Everyone needs a little break from reality once in a while, no matter what line of work you are in. Maybe you work a 9 to 5 gig, wait tables or bartend at the local dive, or just need a break from everyday life. A short overnight trip is the perfect escape from reality and is extremely refreshing. If you are new to bikpeacking or mountain biking in general, this is certainly a great way to familiarize yourself with the planing and the mental and physical hurdles that are involved with the sport. Below is a simple guide to get you out on the trail. While planning your quick trip may not be as simple as just heading out your door and riding, it is a very important step to insure a good time.  A 24 hour overnight (24O) or a sub 24 hour overnight (S24O) at the very least will be a great mental and physical reset for your life.

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Pick A Time

Probably the easiest step is to pick a time and ask a crew if they want to join, or fly solo. A typical time that works for us is a Friday after work or a Saturday morning. That way you can be home the following day to feed the dog, take over baby duties, or have time to mow the lawn. Be sure to give yourself a solid buffer of time on the return end before any planned obligations to account for accidents or mechanical issues.

Set A Realistic Goal

The next and maybe most important step is to set goals and communicate with your group if you don’t plan on going alone. There is nothing worse than going into a bikepacking trip and not understanding the ability of the others in the group. Like any day ride, knowing what terrain each rider is capable of will help you determine the proper route together. If you are by yourself things can be more simple, but don’t let that get you too comfortable with you plans.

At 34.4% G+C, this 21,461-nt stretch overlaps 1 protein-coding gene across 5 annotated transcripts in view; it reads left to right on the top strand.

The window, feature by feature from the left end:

untitled (1 of 1)Pick A Route

Determining the route can be fun yet tricky. Like we mentioned above, know your ability and pick something that you can get done within your planned period of time. Things such as trail difficulty, elevation, time you plan on stopping and how early you will start the next morning should all be factors in deciding the length of your route. A loop is a great way to start, and it makes logistics easy, but sometimes the better experience is a point to point route. It is very important to know your route as well. If it is your first time on the route you choose, you should study it prior to leaving, and carry a small map with you. A good mileage would be 15-75 miles depending on the ability and make up of the group.

Camping

Half the fun of bikepacking is the rest and relaxation after your ride. along with your route logistics planning a stopping point before you head out is a good idea, if just a general area. Be prepared to stop ahead of that point or make sure you bring proper bike lights. You don’t want to be stuck in a bad spot when the sun goes down without lights.untitled shoot-2-22

What to bring

There is a lot to consider when packing for a 24HO, but don’t overpack. If traveling with a group, divide and conquer. One person carries the stove while the other carries the gas – or better yet, stuff a few burritos in your frame bag and call it a day. Check out our guide on 11 ways to lighten your load for more packing advice.

Bags